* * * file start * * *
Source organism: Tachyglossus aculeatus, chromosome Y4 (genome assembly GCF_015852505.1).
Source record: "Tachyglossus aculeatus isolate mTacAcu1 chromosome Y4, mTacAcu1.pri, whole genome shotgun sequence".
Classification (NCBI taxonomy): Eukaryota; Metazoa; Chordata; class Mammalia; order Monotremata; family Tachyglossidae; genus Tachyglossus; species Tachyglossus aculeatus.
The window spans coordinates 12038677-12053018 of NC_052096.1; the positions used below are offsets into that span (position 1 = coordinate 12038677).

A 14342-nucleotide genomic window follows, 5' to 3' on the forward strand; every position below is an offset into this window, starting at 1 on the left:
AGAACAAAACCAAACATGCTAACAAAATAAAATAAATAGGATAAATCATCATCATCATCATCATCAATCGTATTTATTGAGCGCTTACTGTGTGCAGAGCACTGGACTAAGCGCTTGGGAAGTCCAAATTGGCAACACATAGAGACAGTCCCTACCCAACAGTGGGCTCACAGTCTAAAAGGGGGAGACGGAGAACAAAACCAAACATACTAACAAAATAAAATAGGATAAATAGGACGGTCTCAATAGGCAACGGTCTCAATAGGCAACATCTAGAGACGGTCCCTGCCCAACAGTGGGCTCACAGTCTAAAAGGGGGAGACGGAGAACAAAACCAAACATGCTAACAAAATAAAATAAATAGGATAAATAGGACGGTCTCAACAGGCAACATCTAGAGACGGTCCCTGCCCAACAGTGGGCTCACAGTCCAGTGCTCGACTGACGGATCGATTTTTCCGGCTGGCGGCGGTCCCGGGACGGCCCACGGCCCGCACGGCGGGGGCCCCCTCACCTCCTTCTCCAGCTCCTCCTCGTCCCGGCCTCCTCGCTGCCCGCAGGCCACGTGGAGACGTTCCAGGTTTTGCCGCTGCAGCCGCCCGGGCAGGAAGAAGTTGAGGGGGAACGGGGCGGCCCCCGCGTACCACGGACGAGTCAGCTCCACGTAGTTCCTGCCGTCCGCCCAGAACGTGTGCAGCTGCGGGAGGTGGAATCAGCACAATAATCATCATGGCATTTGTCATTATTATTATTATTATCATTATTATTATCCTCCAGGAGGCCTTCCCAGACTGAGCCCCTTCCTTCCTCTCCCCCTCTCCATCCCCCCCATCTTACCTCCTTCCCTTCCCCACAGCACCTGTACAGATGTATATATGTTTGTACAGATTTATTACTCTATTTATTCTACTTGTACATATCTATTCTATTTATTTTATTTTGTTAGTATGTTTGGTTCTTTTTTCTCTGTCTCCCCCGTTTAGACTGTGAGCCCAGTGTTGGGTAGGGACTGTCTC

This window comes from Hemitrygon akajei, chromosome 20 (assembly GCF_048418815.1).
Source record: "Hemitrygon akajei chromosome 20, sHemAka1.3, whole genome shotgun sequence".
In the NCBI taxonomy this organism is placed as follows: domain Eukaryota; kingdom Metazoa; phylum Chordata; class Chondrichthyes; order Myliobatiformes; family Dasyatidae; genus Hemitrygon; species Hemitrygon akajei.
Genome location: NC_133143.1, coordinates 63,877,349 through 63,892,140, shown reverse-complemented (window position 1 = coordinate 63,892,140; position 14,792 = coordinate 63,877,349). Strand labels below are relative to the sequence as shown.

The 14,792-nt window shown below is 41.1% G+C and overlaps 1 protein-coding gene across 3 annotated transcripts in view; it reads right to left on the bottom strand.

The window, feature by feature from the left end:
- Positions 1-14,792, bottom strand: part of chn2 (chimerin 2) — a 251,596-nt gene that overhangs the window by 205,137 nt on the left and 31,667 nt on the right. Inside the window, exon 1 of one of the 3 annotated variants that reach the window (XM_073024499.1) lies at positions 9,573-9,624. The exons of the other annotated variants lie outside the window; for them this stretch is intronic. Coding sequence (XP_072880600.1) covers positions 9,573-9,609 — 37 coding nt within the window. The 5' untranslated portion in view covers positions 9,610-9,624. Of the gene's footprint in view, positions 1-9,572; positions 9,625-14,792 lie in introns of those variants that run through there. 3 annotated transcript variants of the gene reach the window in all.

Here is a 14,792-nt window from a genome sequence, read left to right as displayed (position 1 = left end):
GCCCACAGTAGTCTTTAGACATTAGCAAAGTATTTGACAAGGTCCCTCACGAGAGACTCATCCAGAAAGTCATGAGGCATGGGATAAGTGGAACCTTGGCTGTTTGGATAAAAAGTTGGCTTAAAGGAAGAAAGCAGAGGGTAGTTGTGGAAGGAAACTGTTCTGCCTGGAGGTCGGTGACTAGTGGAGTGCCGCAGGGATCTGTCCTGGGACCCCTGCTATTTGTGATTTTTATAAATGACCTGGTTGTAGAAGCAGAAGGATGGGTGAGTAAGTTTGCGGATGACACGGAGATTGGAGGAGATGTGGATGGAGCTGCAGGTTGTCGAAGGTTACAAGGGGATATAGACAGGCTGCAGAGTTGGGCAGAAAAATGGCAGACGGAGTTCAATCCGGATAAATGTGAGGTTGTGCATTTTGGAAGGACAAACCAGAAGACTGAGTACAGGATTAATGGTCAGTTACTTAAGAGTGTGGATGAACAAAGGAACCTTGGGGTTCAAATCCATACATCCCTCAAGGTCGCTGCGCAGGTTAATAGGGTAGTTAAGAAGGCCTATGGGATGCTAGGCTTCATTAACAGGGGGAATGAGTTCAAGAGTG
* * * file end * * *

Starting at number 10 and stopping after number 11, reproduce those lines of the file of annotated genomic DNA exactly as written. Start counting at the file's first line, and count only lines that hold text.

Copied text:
Genome location: NC_133143.1, coordinates 63,877,349 through 63,892,140, shown reverse-complemented (window position 1 = coordinate 63,892,140; position 14,792 = coordinate 63,877,349). Strand labels below are relative to the sequence as shown.

The 14,792-nt window shown below is 41.1% G+C and overlaps 1 protein-coding gene across 3 annotated transcripts in view; it reads right to left on the bottom strand.